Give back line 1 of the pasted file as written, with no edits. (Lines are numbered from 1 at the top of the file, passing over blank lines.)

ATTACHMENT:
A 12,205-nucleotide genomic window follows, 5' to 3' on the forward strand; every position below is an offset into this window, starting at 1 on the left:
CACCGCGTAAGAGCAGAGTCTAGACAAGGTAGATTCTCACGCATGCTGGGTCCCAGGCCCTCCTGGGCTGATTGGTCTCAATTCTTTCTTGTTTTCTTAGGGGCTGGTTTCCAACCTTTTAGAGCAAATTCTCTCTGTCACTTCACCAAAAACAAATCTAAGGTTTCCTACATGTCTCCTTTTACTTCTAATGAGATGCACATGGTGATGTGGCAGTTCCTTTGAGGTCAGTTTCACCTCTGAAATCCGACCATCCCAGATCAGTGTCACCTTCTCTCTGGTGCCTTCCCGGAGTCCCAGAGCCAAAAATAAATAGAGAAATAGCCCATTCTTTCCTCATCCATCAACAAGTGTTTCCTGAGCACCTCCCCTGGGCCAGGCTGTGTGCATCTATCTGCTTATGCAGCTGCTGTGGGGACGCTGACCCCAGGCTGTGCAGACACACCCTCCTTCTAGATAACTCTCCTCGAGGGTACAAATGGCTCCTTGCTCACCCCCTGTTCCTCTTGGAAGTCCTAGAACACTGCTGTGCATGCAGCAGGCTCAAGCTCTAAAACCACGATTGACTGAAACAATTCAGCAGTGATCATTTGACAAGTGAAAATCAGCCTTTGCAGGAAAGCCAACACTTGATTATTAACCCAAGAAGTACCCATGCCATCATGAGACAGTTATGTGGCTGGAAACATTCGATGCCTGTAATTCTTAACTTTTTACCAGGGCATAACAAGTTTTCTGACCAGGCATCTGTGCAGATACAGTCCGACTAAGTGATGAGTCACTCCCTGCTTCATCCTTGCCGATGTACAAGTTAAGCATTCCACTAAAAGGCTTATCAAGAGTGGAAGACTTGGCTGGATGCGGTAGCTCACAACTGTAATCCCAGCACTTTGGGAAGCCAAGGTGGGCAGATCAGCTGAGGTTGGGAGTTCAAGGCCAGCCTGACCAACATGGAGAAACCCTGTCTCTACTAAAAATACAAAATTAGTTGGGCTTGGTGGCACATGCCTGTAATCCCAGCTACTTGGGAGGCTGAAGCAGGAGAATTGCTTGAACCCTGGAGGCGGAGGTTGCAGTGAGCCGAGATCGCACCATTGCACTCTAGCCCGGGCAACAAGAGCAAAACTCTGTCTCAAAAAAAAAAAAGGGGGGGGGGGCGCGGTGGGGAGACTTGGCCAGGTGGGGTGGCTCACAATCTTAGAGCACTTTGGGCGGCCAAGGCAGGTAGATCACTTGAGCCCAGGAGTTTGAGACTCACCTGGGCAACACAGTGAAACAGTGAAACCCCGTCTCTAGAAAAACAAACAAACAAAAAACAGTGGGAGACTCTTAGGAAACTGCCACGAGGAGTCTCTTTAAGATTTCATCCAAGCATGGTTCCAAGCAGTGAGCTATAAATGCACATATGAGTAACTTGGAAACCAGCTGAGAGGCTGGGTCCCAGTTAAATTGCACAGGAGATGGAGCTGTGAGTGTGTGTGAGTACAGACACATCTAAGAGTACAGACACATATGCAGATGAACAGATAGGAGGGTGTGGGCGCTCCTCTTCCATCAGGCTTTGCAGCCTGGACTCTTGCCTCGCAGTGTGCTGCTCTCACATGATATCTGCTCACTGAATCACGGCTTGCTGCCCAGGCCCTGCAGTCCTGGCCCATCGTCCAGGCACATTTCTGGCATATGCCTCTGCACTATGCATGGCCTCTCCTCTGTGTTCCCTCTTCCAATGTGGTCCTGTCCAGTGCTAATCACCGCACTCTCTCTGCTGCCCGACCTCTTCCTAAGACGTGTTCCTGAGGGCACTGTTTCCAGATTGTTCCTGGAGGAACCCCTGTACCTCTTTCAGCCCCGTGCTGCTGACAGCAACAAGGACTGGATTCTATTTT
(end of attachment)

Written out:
A 12,205-nucleotide genomic window follows, 5' to 3' on the forward strand; every position below is an offset into this window, starting at 1 on the left: